“This is typical of Singaporeans,” my friend said while reading the March 16 issue of this newspaper.

Referring to the letter from Michael Teo, he said: “How can the commuters ignore the cheerful greetings from the bus captain? Isn’t it natural for you to return a greeting? But being indifferent is quite typical of Singaporeans.”

On another occasion, I was with my uncle at a fast food outlet. We noticed that most patrons could not bother to clear the table after meals.

My uncle commented: “That’s typical of Singaporeans.”

“No,” I said. “Those who did not had behaved in an un-Singaporean manner.”

I don’t understand why we have the tendency to associate poor manners and attitude with Singaporeans.

As I see it, there are outstanding Singaporeans, ordinary Singaporeans and unbelievable Singaporeans.

The outstanding Singaporeans are those with exemplary conduct. They serve as useful role models because their good deeds and philanthropic acts are worthy of emulation.

A large proportion of Singaporeans are just ordinary folk. They are law abiding and play their part in making community living pleasant and peaceful.

The problem lies with the small number of unbelievable Singaporeans.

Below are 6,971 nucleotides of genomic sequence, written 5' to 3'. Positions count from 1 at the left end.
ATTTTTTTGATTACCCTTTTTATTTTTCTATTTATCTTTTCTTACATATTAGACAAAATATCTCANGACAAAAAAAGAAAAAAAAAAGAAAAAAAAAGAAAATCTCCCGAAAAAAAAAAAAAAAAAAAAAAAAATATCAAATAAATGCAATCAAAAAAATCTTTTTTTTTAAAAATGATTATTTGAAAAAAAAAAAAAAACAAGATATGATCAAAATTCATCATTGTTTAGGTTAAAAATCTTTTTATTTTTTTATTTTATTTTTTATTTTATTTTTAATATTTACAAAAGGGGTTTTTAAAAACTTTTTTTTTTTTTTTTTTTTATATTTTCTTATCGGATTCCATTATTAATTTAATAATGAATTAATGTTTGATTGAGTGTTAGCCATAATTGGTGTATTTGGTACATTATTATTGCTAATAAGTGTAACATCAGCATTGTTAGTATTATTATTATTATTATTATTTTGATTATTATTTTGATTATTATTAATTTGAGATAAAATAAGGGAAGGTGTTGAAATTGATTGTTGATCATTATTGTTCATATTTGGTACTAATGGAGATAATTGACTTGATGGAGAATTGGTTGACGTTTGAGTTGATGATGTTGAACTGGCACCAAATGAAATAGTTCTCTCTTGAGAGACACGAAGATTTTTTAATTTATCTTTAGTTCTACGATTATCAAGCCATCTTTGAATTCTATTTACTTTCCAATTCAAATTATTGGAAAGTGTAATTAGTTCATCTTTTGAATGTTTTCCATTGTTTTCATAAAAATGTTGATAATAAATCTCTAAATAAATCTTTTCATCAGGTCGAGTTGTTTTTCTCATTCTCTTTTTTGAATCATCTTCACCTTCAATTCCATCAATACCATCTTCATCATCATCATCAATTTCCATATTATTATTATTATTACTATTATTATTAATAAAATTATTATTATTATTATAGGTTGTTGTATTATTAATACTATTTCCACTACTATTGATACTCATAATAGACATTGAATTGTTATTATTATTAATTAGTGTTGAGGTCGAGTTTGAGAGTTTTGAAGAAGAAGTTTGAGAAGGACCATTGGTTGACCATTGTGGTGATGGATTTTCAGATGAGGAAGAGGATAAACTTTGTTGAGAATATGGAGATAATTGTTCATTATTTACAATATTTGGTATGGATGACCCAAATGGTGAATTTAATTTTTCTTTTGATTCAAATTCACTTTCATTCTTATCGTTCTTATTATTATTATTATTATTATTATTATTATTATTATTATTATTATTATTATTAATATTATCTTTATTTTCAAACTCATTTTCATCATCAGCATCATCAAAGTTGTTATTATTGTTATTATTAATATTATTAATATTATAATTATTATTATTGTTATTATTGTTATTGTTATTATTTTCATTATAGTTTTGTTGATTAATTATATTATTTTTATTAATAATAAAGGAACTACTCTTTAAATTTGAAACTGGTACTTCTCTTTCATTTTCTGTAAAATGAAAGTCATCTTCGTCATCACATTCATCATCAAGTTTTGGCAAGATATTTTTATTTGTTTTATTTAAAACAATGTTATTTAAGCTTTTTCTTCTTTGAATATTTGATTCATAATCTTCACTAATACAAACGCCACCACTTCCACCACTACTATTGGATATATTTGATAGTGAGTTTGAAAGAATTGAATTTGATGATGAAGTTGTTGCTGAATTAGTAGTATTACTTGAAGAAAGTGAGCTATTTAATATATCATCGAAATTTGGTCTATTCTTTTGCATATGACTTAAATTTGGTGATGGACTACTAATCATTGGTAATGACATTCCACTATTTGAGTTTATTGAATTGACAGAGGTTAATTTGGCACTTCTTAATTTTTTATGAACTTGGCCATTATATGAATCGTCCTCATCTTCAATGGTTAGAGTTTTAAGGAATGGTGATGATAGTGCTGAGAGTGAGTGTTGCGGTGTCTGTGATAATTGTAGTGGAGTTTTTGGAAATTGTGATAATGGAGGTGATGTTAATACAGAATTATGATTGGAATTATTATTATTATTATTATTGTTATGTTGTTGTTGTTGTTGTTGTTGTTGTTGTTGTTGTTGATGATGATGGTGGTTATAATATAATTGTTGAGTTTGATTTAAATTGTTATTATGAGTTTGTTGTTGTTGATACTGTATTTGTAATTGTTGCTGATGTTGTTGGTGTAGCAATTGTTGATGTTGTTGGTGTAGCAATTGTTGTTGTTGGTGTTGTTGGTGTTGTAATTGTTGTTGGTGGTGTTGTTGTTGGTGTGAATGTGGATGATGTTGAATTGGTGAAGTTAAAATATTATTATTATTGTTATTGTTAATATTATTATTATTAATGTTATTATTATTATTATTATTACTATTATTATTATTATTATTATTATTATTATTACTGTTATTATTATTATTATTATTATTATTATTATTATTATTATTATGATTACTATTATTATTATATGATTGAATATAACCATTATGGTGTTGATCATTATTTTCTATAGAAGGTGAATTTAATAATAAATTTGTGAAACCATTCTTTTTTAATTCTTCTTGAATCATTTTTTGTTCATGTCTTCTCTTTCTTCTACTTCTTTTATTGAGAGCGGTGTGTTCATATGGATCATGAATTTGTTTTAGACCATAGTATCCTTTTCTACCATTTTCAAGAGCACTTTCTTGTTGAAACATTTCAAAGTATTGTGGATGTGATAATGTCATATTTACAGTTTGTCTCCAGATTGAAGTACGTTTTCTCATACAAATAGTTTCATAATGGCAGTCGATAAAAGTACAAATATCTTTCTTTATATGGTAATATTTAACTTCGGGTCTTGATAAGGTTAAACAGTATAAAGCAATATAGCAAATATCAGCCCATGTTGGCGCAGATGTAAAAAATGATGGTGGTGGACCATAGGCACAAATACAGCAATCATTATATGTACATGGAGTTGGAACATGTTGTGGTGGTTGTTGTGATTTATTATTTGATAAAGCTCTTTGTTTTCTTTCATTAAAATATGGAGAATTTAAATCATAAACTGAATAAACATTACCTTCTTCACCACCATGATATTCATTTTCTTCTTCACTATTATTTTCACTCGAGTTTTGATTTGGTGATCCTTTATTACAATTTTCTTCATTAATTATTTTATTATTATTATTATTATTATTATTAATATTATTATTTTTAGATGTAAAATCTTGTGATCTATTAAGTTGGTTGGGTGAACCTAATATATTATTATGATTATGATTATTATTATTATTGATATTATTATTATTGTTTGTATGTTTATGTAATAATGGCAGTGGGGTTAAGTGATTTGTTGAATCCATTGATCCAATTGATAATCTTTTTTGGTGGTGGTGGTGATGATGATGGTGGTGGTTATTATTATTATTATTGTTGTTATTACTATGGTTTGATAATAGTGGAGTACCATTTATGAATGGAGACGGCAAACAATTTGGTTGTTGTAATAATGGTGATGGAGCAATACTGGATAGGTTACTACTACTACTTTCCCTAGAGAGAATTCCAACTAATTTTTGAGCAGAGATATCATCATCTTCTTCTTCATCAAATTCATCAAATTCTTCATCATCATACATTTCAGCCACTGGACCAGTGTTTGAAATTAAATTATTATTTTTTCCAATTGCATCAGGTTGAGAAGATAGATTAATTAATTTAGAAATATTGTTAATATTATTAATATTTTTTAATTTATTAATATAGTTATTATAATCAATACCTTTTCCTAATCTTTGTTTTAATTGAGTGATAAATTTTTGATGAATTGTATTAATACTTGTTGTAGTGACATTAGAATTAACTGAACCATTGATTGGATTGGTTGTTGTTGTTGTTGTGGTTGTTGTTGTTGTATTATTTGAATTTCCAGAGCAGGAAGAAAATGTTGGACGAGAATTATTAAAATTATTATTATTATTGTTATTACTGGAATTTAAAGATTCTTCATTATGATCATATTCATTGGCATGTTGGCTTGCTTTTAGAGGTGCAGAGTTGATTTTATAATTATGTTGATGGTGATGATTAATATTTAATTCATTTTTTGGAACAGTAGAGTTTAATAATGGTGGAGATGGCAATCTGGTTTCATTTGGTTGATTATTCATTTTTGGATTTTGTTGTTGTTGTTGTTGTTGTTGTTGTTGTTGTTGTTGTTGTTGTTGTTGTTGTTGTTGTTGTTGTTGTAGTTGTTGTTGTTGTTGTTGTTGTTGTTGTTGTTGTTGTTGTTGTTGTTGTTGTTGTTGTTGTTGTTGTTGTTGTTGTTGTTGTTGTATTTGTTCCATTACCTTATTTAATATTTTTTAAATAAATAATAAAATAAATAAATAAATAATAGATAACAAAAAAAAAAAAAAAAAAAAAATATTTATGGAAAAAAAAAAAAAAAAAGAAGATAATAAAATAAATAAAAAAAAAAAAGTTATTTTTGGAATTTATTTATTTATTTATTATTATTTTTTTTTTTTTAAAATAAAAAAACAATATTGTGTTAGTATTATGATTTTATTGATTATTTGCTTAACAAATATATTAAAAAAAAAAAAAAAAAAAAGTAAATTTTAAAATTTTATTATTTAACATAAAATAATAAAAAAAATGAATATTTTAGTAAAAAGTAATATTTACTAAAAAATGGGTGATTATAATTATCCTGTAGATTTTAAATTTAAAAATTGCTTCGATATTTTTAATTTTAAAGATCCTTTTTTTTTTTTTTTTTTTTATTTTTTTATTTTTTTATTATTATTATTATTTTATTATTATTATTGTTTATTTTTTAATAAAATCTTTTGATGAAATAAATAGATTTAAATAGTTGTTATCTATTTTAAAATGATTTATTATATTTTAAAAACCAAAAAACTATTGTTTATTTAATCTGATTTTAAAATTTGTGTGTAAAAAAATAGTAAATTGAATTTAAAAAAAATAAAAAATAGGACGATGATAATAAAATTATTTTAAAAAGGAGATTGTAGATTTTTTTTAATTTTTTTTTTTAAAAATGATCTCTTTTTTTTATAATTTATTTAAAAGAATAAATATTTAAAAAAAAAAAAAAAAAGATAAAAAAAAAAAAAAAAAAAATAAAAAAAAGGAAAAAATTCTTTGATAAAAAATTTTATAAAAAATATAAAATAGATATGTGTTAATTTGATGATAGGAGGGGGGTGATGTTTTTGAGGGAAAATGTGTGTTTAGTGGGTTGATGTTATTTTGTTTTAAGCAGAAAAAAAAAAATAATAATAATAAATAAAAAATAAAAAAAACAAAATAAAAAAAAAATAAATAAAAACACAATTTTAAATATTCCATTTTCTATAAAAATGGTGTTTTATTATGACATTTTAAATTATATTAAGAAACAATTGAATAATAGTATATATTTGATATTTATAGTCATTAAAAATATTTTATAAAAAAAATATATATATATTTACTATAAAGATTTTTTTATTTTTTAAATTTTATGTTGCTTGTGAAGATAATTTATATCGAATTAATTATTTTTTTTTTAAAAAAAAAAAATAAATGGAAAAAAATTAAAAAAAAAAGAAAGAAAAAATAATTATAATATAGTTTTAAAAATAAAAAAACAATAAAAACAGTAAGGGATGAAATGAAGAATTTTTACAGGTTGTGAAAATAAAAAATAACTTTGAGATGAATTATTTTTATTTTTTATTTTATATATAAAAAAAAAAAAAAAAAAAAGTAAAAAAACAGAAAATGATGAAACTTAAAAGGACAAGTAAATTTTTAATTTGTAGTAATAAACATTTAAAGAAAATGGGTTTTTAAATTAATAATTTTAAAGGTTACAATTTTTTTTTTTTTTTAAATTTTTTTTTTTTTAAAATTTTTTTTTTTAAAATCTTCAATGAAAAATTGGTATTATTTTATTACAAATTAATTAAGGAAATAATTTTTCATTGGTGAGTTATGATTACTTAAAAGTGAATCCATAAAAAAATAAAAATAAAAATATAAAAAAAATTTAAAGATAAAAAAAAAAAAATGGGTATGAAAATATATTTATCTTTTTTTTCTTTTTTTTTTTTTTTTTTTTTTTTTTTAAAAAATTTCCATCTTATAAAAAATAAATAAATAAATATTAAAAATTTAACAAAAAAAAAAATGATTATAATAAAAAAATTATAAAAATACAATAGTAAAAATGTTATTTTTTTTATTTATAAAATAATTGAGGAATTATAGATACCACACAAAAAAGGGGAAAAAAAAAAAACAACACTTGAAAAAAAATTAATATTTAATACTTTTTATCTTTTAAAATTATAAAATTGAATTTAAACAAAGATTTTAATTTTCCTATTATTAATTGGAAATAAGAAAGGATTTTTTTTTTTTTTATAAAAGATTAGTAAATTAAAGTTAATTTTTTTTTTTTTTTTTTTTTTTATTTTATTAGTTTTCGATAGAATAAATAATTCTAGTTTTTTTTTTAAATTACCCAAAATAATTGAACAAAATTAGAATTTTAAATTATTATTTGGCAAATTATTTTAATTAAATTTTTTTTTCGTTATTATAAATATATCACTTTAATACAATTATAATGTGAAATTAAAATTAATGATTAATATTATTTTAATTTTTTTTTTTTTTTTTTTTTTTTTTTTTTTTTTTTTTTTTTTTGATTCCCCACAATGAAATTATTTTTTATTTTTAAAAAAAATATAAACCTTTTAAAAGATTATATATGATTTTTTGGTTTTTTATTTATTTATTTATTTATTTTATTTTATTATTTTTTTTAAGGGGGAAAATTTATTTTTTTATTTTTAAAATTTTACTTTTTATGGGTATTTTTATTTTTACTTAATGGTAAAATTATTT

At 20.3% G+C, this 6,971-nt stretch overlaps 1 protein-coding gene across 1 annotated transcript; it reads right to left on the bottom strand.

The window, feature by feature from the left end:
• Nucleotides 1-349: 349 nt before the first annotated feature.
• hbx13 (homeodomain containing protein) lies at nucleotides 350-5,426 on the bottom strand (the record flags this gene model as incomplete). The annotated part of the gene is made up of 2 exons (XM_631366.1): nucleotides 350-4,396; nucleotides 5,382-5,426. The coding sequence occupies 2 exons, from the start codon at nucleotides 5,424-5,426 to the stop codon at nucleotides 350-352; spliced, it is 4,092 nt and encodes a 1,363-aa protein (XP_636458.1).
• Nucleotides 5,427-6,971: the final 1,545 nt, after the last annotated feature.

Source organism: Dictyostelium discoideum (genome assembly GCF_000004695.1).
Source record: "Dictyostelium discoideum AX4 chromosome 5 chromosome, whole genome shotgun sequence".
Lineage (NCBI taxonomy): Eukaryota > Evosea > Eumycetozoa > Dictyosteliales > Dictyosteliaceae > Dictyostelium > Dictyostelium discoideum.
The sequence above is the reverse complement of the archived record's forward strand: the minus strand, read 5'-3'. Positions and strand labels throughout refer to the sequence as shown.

Their uncivil actions are magnified so that we believe that they represent us.

Some Singaporeans don’t flush public toilets after use. A number of Singaporeans do not give up their bus or train seats to those who need them more. A few Singaporeans drive as if they own the roads. Some Singaporeans use mobile phones without consideration for others. And the list goes on…

Therefore, are Singaporeans, in general, discourteous, unkind, selfish, inconsiderate, uncaring and ungracious?

Not all Singaporeans behave that way. What did most of us do to deserve the label.

Instead of having kindness or courtesy campaigns, I suggest that we should have an all-encompassing “We are Singaporeans” campaign.

It starts with our contention that Singaporeans are gracious, kind and compassionate. Anybody who behaves to the contrary is un-Singaporean.

If you do not extend a helping hand to those in need, you are behaving in an un-Singaporean manner. You are un-Singaporean if you fail to arrive punctually at wedding dinners.

Any behaviour that is irresponsible and unacceptable is un-Singaporean. Singaporeans believe in courtesy, consideration for others and mutual respect.

We must take ownership of our reputation and not allow it to be tarnished by anything un-Singaporean. We must build a brand name for ourselves and live up to it.

(This article is printed in the TODAY newspaper of 25 March 2005.)